Puck and player tracking takes big strides forward in the NHL

When the buffalo rookie Owen Power He scored his first National Hockey League goal, and replays from five different angles were available within seconds in a special booth at the Prudential Center as the team below celebrated. A few doors away, wearing a headset almost puts you on the ice with a group of cartoon characters re-enacting the play.

More than three years since puck and player tracking were first tested by the NHL, technology has grown by leaps and bounds to give coaches all the information they want during and after a game. When the playoffs begin next week, fans will continue to see more details about player speed, shooting speed, and other metrics; By next season, they should have access to some of that data, too.

“We will be putting more disc and player tracking data on our site in the near future, so fans will have access to it for the first time,” Brant Berglund, Senior Director of NHL Training and GM Apps, said at the league’s latest run. Technical presentation during a match between Buffalo and New Jersey. “There will be next season and maybe even as early as the playoffs this season for some of it.”

Showing how hard it is to shoot a puck — and how often a player breaks 20 mph — is just the beginning of a bunch of futuristic technologies coming to a hockey rink near you. The Next Wave includes real-time videos, instant replays available to fans on their phones, and steps toward augmented and virtual reality.

Coaches already have access to the full set of disc and player tracking data as part of the application developed for their use on the bench during matches. It includes a 2D illustration of the game in which players turn into little circles with their numbers on it and everything from average speed and top speed to the time an opponent is most likely to pull the goalkeeper when behind by a certain number of goals.

TV broadcasters may be the next to get an app like this to show you trends, with fans eventually getting all the data, more than was available before.

“You can spend a lot of time and get great information about what’s happening in the game,” said NHL Chief Technology Officer Peter Delgiaco. “We think the opportunity we have in the next couple of years by taking all of this data and creating insights and making the game more relevant with better stories and be more enjoyable for all the fans — not just the hardcore people. It’s also going to give better insights that you didn’t really know about.”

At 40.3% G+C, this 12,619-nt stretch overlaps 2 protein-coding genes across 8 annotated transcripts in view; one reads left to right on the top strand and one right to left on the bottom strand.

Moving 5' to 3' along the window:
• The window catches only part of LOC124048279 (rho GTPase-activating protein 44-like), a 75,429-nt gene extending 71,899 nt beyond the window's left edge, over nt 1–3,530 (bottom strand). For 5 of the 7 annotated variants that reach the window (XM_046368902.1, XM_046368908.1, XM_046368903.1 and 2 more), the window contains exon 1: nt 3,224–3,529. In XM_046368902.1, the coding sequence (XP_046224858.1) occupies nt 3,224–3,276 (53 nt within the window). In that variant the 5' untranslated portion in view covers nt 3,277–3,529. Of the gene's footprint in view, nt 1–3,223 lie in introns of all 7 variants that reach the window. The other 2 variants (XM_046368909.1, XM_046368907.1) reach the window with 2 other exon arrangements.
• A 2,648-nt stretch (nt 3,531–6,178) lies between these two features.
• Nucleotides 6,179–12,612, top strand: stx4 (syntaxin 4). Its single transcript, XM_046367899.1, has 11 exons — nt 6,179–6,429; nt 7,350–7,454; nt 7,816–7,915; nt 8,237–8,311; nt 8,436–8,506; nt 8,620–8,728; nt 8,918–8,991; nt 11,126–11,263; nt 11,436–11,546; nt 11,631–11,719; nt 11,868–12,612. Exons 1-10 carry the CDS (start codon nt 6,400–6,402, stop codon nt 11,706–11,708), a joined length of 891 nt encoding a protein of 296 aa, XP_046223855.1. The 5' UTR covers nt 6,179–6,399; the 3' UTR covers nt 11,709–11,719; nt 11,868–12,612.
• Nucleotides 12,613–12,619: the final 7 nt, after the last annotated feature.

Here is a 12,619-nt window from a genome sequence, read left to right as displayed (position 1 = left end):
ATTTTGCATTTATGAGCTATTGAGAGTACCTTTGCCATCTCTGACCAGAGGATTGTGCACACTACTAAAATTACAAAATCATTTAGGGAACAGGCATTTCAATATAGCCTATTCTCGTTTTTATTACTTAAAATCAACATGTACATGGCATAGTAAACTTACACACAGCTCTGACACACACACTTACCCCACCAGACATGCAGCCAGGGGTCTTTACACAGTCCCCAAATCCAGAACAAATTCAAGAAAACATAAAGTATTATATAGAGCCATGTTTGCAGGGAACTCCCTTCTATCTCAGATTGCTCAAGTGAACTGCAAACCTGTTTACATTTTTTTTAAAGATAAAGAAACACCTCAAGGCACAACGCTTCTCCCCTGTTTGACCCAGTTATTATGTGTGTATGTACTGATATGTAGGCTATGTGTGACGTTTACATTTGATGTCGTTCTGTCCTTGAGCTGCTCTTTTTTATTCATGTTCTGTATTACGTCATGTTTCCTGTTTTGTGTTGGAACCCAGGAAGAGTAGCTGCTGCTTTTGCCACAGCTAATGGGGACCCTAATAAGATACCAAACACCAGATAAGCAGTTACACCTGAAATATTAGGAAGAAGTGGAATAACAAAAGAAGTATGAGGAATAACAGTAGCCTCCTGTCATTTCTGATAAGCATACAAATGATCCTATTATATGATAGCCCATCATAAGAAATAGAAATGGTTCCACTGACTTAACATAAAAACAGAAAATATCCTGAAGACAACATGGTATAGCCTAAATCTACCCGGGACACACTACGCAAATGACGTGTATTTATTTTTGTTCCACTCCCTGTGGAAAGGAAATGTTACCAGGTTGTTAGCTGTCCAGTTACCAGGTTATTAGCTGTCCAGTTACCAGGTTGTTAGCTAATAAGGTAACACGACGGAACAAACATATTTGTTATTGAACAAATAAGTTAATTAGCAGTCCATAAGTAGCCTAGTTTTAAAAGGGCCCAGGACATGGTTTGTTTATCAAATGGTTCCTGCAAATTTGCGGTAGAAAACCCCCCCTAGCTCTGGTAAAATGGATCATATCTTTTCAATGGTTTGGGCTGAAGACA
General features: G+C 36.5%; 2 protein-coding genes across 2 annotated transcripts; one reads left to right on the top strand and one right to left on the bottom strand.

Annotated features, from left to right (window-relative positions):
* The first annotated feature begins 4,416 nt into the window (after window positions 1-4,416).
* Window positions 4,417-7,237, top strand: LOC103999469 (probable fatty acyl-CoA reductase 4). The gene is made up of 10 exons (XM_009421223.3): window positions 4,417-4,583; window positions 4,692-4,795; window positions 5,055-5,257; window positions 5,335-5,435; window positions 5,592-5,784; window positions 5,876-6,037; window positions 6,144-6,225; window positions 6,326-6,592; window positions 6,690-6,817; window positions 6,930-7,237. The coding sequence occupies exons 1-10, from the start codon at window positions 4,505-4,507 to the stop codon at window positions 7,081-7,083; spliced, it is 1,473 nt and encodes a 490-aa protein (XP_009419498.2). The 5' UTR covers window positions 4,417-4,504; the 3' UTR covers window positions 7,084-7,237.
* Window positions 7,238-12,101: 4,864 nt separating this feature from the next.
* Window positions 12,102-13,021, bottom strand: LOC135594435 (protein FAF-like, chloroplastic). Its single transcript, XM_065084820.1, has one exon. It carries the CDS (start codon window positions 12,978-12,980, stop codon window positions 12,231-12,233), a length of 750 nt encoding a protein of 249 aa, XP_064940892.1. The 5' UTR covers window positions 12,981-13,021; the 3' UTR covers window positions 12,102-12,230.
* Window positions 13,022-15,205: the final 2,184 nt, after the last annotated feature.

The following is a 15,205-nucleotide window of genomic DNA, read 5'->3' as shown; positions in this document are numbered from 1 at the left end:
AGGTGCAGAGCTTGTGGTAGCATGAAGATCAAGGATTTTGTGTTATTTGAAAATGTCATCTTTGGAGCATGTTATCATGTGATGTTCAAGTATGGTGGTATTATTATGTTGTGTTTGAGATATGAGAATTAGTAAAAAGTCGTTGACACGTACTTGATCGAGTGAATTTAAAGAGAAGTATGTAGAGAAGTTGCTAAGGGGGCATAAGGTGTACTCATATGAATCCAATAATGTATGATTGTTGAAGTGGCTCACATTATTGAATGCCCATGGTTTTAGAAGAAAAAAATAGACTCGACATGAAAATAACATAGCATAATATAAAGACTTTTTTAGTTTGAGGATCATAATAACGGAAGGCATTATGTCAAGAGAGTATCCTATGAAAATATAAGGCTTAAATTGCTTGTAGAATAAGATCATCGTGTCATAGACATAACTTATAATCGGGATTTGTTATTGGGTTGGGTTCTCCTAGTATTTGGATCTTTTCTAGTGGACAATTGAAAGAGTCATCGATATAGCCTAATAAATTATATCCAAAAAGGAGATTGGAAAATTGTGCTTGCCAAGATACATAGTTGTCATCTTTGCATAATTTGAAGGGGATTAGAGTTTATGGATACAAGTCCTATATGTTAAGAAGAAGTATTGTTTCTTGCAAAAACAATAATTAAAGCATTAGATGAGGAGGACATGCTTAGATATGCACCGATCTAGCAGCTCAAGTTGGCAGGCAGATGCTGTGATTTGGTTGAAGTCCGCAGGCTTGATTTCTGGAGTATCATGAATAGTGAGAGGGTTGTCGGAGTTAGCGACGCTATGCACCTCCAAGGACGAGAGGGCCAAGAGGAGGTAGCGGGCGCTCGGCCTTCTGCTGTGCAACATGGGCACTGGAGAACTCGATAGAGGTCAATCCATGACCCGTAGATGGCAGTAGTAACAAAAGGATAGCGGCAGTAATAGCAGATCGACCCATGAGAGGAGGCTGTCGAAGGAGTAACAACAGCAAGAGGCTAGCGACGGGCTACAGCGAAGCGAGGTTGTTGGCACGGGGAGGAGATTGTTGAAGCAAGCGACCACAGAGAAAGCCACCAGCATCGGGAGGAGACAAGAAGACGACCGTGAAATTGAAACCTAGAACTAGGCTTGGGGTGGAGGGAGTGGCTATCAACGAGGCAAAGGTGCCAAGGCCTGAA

It’s not just hockey nerds who might enjoy shot heat maps or live speed data. Executive Vice President of Business Development and Innovation, Dave Lehansky, said fans in the arenas want the show more than anything.

The good news on this front is that the technology is already available and has been implemented with nine NFL teams and the Phoenix Suns of the NBA. Within the mobile app, fans in attendance can pause and rewind the game and see it from multiple angles.

“We really want to personalize the experience,” said Eric Nagy, Verizon’s director of sports partnerships and innovation. “They were there. That’s something we’re paying for now.”

There are already replay vaults full of auto clips and people cut-outs. iPad experiences come integrated with social media and gambling, where live betting opportunities are available in real time.

Below the line is virtual reality that can take anyone in-game and on ice in a 3D world that may look realistic or look a lot like a cartoon. Pack the headset and you can see a model of the game from defenseman BK SubanPoint of view.

“We can make the characters look like anything you want,” said Nicholas Westerhoff, co-founder of virtual reality company Beyond Sports. “We can go to any camera angle. Everyone can set their own camera angles. It’s like you’re making your own experience.”

The combination of the puck system, player tracking, 5G networks in every arena, and the cloud builds infrastructure that can provide a lot of real-world applications when more advanced glasses and other things are more readily available, Lehanski said.

Commissioner Gary Pittman described the opportunities as “unlimited.”

“We want to make sure that your connection to the game and your viewing experience, no matter where you are, including in the game, gives you everything you want and brings you inside the game in ways that people would never have imagined,” she said. “This is what we do.”